J.W. Hornady’s goal for his company’s ammunition was always the same: “Ten bullets in the same hole.” But accuracy alone doesn’t make a great self-defense cartridge. That’s why Hornady engineered both its Critical Duty and Critical Defense lines of ammo to deliver the commanding terminal ballistics which neutralize a threat quickly.
Even experienced shooters are often unaware of the differences between Critical Duty and Critical Defense ammunition. In truth they are slight. You would be just as wise to load one type of Hornady’s personal protection ammo in your everyday carry pistol’s magazine as you would the other.
But you want to know exactly what kind of heat you’re packing, which is why you care to understand the differences between Hornady Critical Duty vs. Critical Defense. Ultimately, those differences all boil down to the two bullets Hornady loaded them with.
Critical Duty: Loaded with the FlexLock Bullet for Law Enforcement
A Critical Duty cartridge’s distinguishing feature is its FlexLock bullet. It is a jacketed hollow point, with a high-antimony lead-alloy core for added hardness and a thick copper shell.
The FlexLock is even more resilient courtesy of its InterLock band. It prevents core/jacket separation during penetration of all FBI barriers including sheet metal, drywall, and auto glass. This helps the FlexLock effectively neutralize a threat that has taken cover. It also penetrates said threat deeply enough to access their vital organs.
The FlexLock contains a Flex Tip polymer plug in its hollow point nose cavity. The Flex Tip polymer plug prevents debris from getting lodged within the FlexLock’s nose cavity. This preserves the bullet’s ability to deliver terminal expansion even if it must first pierce a barrier before reaching its target. The Flex Tip additionally presses inward during impact and subsequent penetration to yield more reliable expansion.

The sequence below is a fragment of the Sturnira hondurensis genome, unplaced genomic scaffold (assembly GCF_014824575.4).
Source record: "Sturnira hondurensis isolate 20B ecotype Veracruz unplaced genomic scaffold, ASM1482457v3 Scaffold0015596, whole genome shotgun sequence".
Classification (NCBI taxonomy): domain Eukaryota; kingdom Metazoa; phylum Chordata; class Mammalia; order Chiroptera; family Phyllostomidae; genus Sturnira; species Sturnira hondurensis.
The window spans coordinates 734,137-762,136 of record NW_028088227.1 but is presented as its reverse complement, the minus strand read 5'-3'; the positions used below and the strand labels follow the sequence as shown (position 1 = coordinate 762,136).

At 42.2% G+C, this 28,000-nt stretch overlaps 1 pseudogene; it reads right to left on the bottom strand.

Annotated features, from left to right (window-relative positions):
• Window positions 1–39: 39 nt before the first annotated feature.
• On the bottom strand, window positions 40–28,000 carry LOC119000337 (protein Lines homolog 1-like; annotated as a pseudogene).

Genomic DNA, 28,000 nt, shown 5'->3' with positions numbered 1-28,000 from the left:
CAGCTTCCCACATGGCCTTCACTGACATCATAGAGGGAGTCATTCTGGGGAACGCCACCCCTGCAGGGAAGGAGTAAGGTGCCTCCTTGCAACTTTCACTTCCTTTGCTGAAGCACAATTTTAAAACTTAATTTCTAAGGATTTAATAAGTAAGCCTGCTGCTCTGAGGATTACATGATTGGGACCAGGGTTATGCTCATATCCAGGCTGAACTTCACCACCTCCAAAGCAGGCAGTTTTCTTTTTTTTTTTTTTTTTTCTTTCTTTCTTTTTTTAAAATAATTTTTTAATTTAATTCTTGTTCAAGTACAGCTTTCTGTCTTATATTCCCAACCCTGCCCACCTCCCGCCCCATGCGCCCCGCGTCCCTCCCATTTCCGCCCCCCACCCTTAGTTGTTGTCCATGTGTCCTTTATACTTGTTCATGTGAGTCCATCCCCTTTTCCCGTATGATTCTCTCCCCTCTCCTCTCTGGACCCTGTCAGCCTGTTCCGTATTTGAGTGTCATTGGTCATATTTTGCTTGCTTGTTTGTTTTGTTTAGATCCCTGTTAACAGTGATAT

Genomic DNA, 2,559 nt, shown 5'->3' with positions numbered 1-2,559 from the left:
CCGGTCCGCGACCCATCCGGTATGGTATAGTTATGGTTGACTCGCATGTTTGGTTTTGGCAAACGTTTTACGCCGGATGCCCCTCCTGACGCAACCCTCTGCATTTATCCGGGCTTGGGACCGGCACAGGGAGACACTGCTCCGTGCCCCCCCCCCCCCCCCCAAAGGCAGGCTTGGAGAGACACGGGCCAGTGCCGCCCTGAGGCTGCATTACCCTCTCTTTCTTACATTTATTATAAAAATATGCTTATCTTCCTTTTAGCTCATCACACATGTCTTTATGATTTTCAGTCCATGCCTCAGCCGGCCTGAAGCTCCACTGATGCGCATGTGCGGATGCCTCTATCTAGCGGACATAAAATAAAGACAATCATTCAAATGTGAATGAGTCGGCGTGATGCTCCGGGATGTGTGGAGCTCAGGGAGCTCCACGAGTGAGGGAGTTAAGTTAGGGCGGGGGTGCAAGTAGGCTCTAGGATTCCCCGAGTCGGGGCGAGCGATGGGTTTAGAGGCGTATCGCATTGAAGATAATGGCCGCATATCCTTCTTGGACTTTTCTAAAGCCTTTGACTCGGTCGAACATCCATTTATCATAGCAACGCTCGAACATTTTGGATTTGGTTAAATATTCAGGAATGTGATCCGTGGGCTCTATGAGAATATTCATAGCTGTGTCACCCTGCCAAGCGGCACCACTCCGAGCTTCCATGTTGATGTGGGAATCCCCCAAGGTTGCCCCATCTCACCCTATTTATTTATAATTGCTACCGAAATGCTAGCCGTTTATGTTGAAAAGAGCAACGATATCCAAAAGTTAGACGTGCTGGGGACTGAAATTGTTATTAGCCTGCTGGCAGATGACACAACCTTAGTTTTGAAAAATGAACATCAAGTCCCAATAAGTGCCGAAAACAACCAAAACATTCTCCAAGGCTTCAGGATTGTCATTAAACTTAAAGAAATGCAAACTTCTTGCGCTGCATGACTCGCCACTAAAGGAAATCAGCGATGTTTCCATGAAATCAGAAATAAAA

The FlexLock’s exemplary performance according to the FBI test protocol suits it very well for law enforcement applications. Law enforcement officers know that they may have to engage threats which are shielded by vehicle doors, windshields and walls. If you carry a full-size pistol and wish to count on the same kind of barrier-blind performance cops would entrust their safety to, then Hornady Critical Duty will have your back.
Critical Defense: Loaded with the FTX Bullet for Civilians
Make no mistake: Civilians are allowed to purchase and utilize police-grade ammunition (with important exceptions, such as New Jersey where it is illegal to carry hollow point ammunition except under certain special circumstances; check your state and local laws before selecting your self-defense ammunition). But civilians who appreciate that they probably will not need top-shelf JHP ammo which can neutralize threats through sheet metal and other durable barriers often prefer slightly less highly-engineered bullets.